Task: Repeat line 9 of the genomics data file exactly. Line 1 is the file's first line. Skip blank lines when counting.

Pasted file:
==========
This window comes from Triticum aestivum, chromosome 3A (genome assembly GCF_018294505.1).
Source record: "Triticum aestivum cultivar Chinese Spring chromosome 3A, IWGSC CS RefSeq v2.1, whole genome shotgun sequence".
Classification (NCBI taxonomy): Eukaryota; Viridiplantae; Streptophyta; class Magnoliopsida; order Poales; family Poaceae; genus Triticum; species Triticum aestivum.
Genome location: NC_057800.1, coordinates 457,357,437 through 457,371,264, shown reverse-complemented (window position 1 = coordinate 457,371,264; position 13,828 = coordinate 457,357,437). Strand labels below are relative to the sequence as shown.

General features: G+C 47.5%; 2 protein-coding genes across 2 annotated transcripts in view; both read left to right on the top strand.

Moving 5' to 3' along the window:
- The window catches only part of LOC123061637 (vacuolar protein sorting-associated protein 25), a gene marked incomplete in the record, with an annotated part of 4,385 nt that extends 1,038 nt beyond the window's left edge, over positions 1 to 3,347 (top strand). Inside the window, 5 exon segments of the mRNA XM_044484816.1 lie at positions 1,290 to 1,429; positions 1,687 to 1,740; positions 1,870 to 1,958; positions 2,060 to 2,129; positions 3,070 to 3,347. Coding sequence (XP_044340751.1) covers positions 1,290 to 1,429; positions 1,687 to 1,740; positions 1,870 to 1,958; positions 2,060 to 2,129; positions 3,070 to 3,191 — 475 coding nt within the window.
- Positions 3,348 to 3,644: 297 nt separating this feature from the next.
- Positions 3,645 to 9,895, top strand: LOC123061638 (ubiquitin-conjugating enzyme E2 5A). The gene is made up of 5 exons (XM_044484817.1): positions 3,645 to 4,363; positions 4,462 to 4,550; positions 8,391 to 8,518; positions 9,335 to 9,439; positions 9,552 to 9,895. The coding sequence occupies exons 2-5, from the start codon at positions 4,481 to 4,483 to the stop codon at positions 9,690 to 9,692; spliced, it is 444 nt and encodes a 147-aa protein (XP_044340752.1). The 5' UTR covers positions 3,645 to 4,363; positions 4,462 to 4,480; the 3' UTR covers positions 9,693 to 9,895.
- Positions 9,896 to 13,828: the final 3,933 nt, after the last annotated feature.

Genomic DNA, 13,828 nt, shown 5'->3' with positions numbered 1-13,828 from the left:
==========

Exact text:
- Positions 3,645 to 9,895, top strand: LOC123061638 (ubiquitin-conjugating enzyme E2 5A). The gene is made up of 5 exons (XM_044484817.1): positions 3,645 to 4,363; positions 4,462 to 4,550; positions 8,391 to 8,518; positions 9,335 to 9,439; positions 9,552 to 9,895. The coding sequence occupies exons 2-5, from the start codon at positions 4,481 to 4,483 to the stop codon at positions 9,690 to 9,692; spliced, it is 444 nt and encodes a 147-aa protein (XP_044340752.1). The 5' UTR covers positions 3,645 to 4,363; positions 4,462 to 4,480; the 3' UTR covers positions 9,693 to 9,895.